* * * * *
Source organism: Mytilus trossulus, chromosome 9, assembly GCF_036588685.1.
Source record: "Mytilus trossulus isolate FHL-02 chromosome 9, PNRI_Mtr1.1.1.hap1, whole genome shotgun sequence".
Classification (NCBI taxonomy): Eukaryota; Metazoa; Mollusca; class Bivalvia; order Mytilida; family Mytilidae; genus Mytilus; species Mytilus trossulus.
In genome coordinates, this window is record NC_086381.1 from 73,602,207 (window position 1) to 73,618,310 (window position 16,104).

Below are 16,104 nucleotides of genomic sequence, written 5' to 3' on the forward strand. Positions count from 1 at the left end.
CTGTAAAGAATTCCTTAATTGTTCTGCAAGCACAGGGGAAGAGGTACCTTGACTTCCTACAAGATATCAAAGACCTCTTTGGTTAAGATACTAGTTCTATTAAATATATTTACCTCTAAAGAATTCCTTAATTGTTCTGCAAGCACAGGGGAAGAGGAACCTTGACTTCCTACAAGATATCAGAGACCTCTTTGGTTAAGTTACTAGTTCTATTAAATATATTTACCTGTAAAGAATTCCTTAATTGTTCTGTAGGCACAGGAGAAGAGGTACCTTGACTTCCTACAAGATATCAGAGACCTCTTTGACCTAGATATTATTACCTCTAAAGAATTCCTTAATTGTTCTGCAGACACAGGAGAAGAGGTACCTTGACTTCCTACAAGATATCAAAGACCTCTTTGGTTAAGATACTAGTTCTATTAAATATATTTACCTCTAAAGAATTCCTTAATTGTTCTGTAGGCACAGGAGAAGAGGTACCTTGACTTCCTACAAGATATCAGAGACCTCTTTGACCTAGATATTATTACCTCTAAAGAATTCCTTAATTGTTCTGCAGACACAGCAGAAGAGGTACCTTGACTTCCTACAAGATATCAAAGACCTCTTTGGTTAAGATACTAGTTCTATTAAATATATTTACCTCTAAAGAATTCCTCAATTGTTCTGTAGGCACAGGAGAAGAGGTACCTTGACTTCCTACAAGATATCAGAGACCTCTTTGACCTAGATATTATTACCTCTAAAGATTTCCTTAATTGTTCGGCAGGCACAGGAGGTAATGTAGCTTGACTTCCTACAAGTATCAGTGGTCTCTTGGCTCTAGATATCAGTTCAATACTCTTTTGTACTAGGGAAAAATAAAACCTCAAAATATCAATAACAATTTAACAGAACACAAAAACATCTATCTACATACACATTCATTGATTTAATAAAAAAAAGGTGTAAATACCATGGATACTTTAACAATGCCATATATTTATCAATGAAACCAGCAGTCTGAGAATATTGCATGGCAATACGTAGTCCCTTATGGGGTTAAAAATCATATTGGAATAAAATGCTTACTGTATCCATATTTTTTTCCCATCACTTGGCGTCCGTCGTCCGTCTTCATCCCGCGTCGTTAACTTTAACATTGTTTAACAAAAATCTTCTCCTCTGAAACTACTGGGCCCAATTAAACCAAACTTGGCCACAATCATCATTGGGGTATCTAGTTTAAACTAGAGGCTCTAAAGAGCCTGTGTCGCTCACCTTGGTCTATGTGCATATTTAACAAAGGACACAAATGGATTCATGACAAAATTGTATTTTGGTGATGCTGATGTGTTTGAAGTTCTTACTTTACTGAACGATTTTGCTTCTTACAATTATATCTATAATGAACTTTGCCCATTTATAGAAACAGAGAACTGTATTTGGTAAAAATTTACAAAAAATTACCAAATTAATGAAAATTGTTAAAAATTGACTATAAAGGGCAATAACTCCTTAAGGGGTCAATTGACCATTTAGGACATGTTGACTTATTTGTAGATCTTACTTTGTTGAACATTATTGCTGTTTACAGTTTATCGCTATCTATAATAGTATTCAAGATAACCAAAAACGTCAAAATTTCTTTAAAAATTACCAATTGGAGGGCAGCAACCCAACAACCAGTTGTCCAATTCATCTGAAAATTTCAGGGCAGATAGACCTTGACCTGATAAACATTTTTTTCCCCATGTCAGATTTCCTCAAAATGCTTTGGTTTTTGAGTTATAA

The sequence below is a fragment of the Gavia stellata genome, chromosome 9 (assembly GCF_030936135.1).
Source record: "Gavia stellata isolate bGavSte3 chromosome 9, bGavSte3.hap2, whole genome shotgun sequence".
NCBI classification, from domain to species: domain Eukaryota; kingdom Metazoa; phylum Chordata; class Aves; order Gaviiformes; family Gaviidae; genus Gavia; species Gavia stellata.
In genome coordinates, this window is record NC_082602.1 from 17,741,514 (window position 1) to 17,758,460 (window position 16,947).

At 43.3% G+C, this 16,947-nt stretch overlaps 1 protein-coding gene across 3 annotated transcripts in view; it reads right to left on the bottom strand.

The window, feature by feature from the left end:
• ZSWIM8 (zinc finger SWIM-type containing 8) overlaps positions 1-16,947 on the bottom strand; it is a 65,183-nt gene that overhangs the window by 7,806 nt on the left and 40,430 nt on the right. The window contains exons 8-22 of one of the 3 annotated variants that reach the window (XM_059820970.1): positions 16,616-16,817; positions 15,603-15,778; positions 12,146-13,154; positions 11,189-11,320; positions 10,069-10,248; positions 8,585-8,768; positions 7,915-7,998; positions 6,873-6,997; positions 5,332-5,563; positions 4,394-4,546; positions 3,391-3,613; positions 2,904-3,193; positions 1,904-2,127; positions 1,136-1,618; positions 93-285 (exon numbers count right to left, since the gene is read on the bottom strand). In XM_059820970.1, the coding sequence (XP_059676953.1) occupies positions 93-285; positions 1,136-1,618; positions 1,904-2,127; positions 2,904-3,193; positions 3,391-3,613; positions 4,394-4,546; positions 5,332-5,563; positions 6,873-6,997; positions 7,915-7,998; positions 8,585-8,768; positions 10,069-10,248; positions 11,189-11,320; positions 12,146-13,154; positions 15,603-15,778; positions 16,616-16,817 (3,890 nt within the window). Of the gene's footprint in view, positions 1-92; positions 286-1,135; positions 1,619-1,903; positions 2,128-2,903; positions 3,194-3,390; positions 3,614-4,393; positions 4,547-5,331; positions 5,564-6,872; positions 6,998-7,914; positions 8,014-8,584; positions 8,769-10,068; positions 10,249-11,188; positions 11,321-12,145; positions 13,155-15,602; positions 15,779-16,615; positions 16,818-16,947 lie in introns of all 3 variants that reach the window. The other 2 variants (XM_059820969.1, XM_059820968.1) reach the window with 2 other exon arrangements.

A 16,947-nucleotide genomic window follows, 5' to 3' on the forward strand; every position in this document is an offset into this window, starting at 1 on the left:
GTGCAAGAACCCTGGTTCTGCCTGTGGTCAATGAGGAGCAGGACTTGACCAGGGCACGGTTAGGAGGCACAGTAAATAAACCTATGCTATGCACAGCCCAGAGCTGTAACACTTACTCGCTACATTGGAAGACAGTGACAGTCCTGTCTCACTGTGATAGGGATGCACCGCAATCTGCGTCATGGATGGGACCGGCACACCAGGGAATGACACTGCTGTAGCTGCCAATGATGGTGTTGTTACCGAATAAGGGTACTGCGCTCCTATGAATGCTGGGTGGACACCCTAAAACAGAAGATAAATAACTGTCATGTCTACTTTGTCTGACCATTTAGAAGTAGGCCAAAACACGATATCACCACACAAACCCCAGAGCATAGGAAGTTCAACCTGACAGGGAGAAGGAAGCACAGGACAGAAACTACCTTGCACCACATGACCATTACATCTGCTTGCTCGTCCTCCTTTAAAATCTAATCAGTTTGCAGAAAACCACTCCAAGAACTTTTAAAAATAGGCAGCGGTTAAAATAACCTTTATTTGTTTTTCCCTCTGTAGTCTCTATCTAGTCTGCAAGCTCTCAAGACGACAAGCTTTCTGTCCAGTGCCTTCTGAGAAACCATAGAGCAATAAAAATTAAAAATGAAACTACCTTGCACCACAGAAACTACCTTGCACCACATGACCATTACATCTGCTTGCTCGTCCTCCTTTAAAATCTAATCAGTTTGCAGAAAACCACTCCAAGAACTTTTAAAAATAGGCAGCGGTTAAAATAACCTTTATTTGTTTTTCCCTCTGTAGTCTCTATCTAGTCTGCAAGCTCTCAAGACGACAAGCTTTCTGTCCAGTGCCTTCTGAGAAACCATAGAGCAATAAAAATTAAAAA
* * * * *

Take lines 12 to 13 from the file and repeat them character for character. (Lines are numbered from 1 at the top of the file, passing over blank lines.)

The window, feature by feature from the left end:
• ZSWIM8 (zinc finger SWIM-type containing 8) overlaps positions 1-16,947 on the bottom strand; it is a 65,183-nt gene that overhangs the window by 7,806 nt on the left and 40,430 nt on the right. The window contains exons 8-22 of one of the 3 annotated variants that reach the window (XM_059820970.1): positions 16,616-16,817; positions 15,603-15,778; positions 12,146-13,154; positions 11,189-11,320; positions 10,069-10,248; positions 8,585-8,768; positions 7,915-7,998; positions 6,873-6,997; positions 5,332-5,563; positions 4,394-4,546; positions 3,391-3,613; positions 2,904-3,193; positions 1,904-2,127; positions 1,136-1,618; positions 93-285 (exon numbers count right to left, since the gene is read on the bottom strand). In XM_059820970.1, the coding sequence (XP_059676953.1) occupies positions 93-285; positions 1,136-1,618; positions 1,904-2,127; positions 2,904-3,193; positions 3,391-3,613; positions 4,394-4,546; positions 5,332-5,563; positions 6,873-6,997; positions 7,915-7,998; positions 8,585-8,768; positions 10,069-10,248; positions 11,189-11,320; positions 12,146-13,154; positions 15,603-15,778; positions 16,616-16,817 (3,890 nt within the window). Of the gene's footprint in view, positions 1-92; positions 286-1,135; positions 1,619-1,903; positions 2,128-2,903; positions 3,194-3,390; positions 3,614-4,393; positions 4,547-5,331; positions 5,564-6,872; positions 6,998-7,914; positions 8,014-8,584; positions 8,769-10,068; positions 10,249-11,188; positions 11,321-12,145; positions 13,155-15,602; positions 15,779-16,615; positions 16,818-16,947 lie in introns of all 3 variants that reach the window. The other 2 variants (XM_059820969.1, XM_059820968.1) reach the window with 2 other exon arrangements.